Penicillin was the first antibiotic, and is still, 60 years after its first use, one of the most widely used of the drugs.
Prior to the development of penicillin, the treatment of bacterial infection was difficult or impossible. One of the most common treatments was to open the infection to allow the pus to drain. Advanced infections that could not be treated in this way, such as brain infections, would inevitably result in the death of the patient. Several bacterial infections could be treated in other ways, such as with infection specific drugs, but such treatment was often expensive, had unacceptable side effects, or relied on a definitive diagnosis.
The possibilities of antibiotics arose when Alexander Fleming, a British doctor, was examining some bacterial cultures he was about to dispose of. He noticed that, quite by chance, some mold had grown on one of his culture plates, and the bacteria on the plate failed to colonize the same area. The mold was quickly identified as penicillium.
However, how effective the mold could be was a matter of some contention. The mold itself is also fatal to human beings. Fleming himself thought that the substance would be little more than an antiseptic preparation for use in surgery. However, the active ingredient in the mold, soon dubbed penicillin, was found to still be effective in human patients even though the preparation was only about 3% pure. Moreover, the impurities had no toxic effect on patients.
Even then, it was doubtful that the mold could be grown in sufficient quantities to be useful as a pharmaceutical. Penicillium will only grown in the presence of oxygen, so it only grew on the surface of cultures. Moreover, a large amount of the mold had to be processed to obtain a small amount of the pharmaceutical. Despite these problems, the initial clinical trials were extremely successful, with terminal patients literally being brought back to life after treatment.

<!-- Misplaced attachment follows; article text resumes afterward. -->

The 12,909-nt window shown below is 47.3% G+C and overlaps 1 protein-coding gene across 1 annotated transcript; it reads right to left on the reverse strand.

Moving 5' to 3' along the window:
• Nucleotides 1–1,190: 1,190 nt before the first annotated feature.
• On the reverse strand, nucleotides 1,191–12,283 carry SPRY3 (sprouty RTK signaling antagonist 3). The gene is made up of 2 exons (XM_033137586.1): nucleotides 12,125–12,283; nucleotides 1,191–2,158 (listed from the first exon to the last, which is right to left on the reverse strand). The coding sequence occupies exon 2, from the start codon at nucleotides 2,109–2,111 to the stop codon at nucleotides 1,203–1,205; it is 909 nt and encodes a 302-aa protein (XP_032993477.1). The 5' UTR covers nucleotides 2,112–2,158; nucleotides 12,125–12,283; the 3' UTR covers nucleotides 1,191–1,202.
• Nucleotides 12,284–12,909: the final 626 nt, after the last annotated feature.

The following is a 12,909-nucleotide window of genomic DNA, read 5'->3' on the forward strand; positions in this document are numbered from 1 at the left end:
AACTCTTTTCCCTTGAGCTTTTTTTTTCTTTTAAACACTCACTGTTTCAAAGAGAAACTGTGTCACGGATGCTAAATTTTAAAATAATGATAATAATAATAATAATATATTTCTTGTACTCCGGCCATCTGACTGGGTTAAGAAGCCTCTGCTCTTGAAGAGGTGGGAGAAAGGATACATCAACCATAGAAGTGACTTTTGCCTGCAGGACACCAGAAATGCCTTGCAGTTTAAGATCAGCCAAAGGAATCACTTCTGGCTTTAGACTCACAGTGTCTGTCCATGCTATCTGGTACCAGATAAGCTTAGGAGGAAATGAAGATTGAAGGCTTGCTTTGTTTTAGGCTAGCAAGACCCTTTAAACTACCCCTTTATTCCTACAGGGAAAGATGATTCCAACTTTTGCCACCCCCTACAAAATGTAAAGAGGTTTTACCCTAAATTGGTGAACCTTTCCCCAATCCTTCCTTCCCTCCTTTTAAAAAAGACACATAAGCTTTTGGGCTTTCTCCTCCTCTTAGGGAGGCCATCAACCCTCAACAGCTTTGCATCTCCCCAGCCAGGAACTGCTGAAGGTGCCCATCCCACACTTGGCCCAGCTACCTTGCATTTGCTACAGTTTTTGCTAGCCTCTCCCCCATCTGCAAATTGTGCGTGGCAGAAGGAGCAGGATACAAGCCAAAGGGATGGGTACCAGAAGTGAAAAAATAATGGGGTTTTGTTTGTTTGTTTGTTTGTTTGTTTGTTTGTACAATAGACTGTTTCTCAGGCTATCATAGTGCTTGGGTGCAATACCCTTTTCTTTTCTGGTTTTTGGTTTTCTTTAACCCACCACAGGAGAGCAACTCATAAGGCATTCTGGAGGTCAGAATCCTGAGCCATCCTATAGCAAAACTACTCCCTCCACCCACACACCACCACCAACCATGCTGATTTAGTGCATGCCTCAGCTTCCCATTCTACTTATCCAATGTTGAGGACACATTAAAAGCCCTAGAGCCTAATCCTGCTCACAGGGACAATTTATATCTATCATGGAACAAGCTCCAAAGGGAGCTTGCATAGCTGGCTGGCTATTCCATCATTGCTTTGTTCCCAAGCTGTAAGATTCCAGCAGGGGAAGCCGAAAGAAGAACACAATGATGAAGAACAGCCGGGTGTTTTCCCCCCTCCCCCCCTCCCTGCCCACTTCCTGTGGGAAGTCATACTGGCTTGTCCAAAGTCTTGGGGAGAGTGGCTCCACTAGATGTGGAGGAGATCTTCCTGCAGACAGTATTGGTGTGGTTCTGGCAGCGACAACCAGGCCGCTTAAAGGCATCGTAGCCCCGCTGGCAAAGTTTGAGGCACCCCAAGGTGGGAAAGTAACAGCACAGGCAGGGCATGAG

Thanks to the effort of an American team, a process was developed using corn liquor, a by-product of corn production, and aeration vessels to grow mass quantities of the mold. Fleming and the American team were eventually awarded the Nobel Prize in Medicine for his work. Today, penicillin is so inexpensive to produce that a supply good for several weeks only costs a few dollars.
One of the benefits of penicillin and other antibiotics is that they act on so wide a range of bacterial diseases and have such mild side effects in most patients that patients can be treated without a definitive diagnosis. However, some patients are allergic to penicillin, and other antibiotics must be used on such patients. Moreover, some bacteria are either immune to penicillin or have become resistant to it. In such cases, other antibiotics must be prescribed.
Penicillin works by attaching itself to the middle of bacteria as they divide, preventing them from forming a new cell wall. Instead, the bacterial cell just bursts. Penicillin resistant bacteria have evolved mechanisms to prevent penicillin molecules from attaching themselves.